-rw-rw—- 1 538 538 1692 Feb 17 14:45 sre-v-k9.smv.1.0.2.pkg.install.sre
-rw-rw—- 1 538 538 698 Feb 17 14:45 sre-v-k9.smv.1.0.2.pkg.install.sre.header
-rw-rw—- 1 538 538 65453522 Feb 17 14:47 sre-v-mgmt-k9.smv.1.0.2.prt1
-rw-rw—- 1 538 538 299803259 Feb 17 14:51 visor.smv.1.0.2.prt1
226 Directory send OK.

Next, I executed the following command on the 3945:

service-module sm 2/0 install url ftp://user:password@
Proceed with installation? [no]: yes
Loading sre-v-k9.smv.1.0.2.pkg.install.sre !
[OK – 1692/4096 bytes]

Service module installation
ios_version 15.1(3)T,
ios_image c3900-universalk9-mz
pkg_name sre-v-k9.smv.1.0.2.pkg
key_file sre-v-k9.smv.1.0.2.key
helper_file sre-v-installer.smv.1.0.2

Check target platform capabilities
cpu 1864
Resource check completed successfully. Proceeding to Install….

*Feb 2 20:04:48.526: %SM_INSTALL-6-INST_RESET: SM2/0 is reset for software installation.

router#service-module sm2/0 status
Service Module is Cisco SM2/0
Service Module supports session via TTY line 131
Service Module is trying to recover from error
Service Module heartbeat-reset is enabled
Service Module is in fail open
Service Module status is not available

Module resource information:
CPU Frequency: 1864 MHz
Memory Size: 2530 MB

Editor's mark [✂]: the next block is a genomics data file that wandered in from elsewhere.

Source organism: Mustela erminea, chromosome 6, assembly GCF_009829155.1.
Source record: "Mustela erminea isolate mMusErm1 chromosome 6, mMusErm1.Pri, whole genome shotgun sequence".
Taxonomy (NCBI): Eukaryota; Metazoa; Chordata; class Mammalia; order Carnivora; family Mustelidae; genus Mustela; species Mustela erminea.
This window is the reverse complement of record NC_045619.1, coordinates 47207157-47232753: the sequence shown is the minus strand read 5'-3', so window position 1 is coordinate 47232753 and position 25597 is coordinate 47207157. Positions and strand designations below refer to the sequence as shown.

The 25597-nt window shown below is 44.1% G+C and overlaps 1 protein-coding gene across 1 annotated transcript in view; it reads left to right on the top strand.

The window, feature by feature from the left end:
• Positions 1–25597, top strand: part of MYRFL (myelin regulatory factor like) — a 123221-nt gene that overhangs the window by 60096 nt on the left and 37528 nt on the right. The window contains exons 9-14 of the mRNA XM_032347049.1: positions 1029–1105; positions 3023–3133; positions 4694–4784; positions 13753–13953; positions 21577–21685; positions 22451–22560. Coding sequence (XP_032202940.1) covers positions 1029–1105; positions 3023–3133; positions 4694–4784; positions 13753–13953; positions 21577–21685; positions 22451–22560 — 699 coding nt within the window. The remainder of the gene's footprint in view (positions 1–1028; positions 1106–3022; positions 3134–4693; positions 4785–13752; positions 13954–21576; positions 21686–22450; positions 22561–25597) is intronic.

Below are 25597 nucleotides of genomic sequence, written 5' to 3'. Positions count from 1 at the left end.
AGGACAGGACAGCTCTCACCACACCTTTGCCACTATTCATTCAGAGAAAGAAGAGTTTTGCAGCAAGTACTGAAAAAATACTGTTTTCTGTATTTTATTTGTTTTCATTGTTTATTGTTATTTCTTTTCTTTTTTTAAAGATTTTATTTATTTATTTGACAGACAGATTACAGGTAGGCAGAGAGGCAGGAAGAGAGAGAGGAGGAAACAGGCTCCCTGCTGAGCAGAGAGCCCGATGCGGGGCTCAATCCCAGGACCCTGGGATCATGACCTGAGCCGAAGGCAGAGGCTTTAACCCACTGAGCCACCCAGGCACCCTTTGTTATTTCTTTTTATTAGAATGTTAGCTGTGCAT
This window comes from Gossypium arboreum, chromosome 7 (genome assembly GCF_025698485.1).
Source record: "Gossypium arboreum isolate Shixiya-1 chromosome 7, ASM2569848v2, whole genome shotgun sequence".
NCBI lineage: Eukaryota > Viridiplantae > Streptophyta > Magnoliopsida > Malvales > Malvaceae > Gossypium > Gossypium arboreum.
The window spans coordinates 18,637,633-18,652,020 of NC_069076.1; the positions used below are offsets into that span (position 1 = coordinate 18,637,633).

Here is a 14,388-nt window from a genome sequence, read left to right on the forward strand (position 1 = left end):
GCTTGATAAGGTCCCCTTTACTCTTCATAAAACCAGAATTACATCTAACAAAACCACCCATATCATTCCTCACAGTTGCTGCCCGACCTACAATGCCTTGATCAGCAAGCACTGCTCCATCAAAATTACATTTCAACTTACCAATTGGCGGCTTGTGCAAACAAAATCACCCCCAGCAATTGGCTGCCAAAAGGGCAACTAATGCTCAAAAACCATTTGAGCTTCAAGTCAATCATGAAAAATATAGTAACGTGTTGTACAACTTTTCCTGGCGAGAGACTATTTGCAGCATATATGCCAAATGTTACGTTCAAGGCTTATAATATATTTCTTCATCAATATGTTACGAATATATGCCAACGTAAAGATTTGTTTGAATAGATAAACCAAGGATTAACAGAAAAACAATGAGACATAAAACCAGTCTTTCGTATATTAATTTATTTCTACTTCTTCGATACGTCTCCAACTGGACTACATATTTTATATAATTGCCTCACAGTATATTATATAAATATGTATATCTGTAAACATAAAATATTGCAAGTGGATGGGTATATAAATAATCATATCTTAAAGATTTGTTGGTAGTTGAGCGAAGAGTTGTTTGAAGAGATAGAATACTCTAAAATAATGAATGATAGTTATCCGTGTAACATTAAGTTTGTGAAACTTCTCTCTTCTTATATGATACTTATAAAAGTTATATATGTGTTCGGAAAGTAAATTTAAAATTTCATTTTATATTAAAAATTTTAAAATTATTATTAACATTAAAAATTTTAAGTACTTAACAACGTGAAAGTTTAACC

Disk 0 Size: 500107 MB
Disk 1 Size: 500107 MB
Disk 2 Size: 2055 MB

Install of ftp://*****:*****@ in progress
Install status : File sre-v-k9.smv.1.0.2.key requested

Local Partition Info – (0 apps)
Retrieving partition information

*Feb 2 20:28:28.302: %SM_INSTALL-6-INST_PROG: SM2/0 PROGRESSING: Validating package signature ….
*Feb 2 20:28:28.426: %SM_INSTALL-6-INST_PROG: SM2/0 PROGRESSING: Parsing package manifest files ….
*Feb 2 20:28:30.338: %SM_INSTALL-6-INST_PROG: SM2/0 PROGRESSING: Starting payload download.
*Feb 2 20:28:34.226: %SM_INSTALL-6-INST_PROG: SM2/0 PROGRESSING: Starting payload download.
*Feb 2 20:28:45.614: %SM_INSTALL-6-INST_PROG: SM2/0 PROGRESSING: Performing Hot install ….

Install successful on SM2/0

*Feb 2 20:31:33.734: %SM_INSTALL-6-INST_SUCC: SM2/0 SUCCESS: install-completed.

Now the hypervisor is installed on the SRE. I can log into the module, verify the IP address, define the gateway, and activate the hypervisor license:

router# #service-module sm2/0 session
Trying, 2131 … Open
se-1-1-1-10# show hypervisor ip
Hostname: localhost
Domain Name: None
IP Config: Mask: Mask:
Default Gateway: None
Preferred DNS Server: None
Alternative DNS Server: None
se-1-1-1-10# hypervisor set ip default-gateway
se-1-1-1-10# license activate sreVHost
Evaluation licenses are being activated in the device for the following feature(s):

Feature Name: SRE-V-HOST-LIC
ACCEPT? [y/n]?y

License activation count saved for use at next reload